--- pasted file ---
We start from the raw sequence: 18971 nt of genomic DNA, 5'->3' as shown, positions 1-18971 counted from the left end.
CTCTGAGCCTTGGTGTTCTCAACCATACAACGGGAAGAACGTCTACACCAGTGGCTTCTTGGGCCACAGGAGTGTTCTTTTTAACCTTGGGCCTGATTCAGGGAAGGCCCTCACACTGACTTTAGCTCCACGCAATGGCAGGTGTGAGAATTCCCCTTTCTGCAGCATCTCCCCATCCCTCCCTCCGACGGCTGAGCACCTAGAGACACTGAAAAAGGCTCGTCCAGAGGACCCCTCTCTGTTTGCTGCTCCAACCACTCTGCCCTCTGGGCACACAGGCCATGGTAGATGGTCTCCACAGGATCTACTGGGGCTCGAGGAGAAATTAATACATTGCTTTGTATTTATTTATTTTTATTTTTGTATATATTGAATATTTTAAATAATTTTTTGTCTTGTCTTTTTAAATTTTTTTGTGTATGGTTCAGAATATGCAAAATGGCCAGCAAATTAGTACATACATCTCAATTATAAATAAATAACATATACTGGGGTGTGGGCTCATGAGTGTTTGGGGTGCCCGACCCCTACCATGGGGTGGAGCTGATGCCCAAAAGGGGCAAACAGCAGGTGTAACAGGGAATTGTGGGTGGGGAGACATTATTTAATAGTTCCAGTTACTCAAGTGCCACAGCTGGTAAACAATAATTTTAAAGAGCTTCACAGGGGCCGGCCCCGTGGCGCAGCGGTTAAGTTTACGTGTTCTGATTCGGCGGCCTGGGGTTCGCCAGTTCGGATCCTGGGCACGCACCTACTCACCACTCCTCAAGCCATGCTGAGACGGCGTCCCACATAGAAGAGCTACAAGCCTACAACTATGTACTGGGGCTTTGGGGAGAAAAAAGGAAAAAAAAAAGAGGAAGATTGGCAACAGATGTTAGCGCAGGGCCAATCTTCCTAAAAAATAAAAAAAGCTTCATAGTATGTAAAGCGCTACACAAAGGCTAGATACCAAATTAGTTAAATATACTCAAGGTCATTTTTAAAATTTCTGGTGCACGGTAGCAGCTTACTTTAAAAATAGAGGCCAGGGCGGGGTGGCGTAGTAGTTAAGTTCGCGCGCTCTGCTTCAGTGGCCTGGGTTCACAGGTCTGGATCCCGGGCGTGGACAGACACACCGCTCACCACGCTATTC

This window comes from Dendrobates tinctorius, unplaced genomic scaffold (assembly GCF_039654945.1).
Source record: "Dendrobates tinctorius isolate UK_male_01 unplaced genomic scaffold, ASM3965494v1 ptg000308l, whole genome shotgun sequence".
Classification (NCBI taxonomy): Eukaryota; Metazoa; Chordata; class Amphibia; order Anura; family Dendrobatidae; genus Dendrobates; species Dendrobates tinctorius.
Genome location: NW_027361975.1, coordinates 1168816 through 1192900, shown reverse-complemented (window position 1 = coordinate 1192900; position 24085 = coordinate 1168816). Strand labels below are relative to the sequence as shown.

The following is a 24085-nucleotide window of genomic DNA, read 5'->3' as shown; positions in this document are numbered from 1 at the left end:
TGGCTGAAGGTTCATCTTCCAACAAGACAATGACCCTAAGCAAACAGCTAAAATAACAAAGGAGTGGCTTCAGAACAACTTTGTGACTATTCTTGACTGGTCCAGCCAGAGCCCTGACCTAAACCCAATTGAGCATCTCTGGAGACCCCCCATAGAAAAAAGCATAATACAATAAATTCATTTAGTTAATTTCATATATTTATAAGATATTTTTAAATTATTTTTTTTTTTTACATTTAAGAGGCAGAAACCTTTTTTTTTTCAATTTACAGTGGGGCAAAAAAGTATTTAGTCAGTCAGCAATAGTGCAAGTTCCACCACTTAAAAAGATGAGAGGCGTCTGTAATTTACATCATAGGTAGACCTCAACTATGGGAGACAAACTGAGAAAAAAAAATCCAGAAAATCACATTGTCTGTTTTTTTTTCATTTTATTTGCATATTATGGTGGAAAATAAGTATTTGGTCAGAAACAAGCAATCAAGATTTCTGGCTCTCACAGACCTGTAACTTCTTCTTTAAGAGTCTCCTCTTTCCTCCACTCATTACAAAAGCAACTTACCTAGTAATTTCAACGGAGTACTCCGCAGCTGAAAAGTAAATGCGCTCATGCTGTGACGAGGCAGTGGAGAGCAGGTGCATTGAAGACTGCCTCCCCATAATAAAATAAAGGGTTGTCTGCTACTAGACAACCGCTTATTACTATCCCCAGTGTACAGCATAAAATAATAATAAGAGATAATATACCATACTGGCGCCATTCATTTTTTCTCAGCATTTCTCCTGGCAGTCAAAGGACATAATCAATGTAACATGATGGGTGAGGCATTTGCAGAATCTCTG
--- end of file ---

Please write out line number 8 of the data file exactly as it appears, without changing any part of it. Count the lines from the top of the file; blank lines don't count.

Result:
TGGCTGAAGGTTCATCTTCCAACAAGACAATGACCCTAAGCAAACAGCTAAAATAACAAAGGAGTGGCTTCAGAACAACTTTGTGACTATTCTTGACTGGTCCAGCCAGAGCCCTGACCTAAACCCAATTGAGCATCTCTGGAGACCCCCCATAGAAAAAAGCATAATACAATAAATTCATTTAGTTAATTTCATATATTTATAAGATATTTTTAAATTATTTTTTTTTTTTACATTTAAGAGGCAGAAACCTTTTTTTTTTCAATTTACAGTGGGGCAAAAAAGTATTTAGTCAGTCAGCAATAGTGCAAGTTCCACCACTTAAAAAGATGAGAGGCGTCTGTAATTTACATCATAGGTAGACCTCAACTATGGGAGACAAACTGAGAAAAAAAAATCCAGAAAATCACATTGTCTGTTTTTTTTTCATTTTATTTGCATATTATGGTGGAAAATAAGTATTTGGTCAGAAACAAGCAATCAAGATTTCTGGCTCTCACAGACCTGTAACTTCTTCTTTAAGAGTCTCCTCTTTCCTCCACTCATTACAAAAGCAACTTACCTAGTAATTTCAACGGAGTACTCCGCAGCTGAAAAGTAAATGCGCTCATGCTGTGACGAGGCAGTGGAGAGCAGGTGCATTGAAGACTGCCTCCCCATAATAAAATAAAGGGTTGTCTGCTACTAGACAACCGCTTATTACTATCCCCAGTGTACAGCATAAAATAATAATAAGAGATAATATACCATACTGGCGCCATTCATTTTTTCTCAGCATTTCTCCTGGCAGTCAAAGGACATAATCAATGTAACATGATGGGTGAGGCATTTGCAGAATCTCTG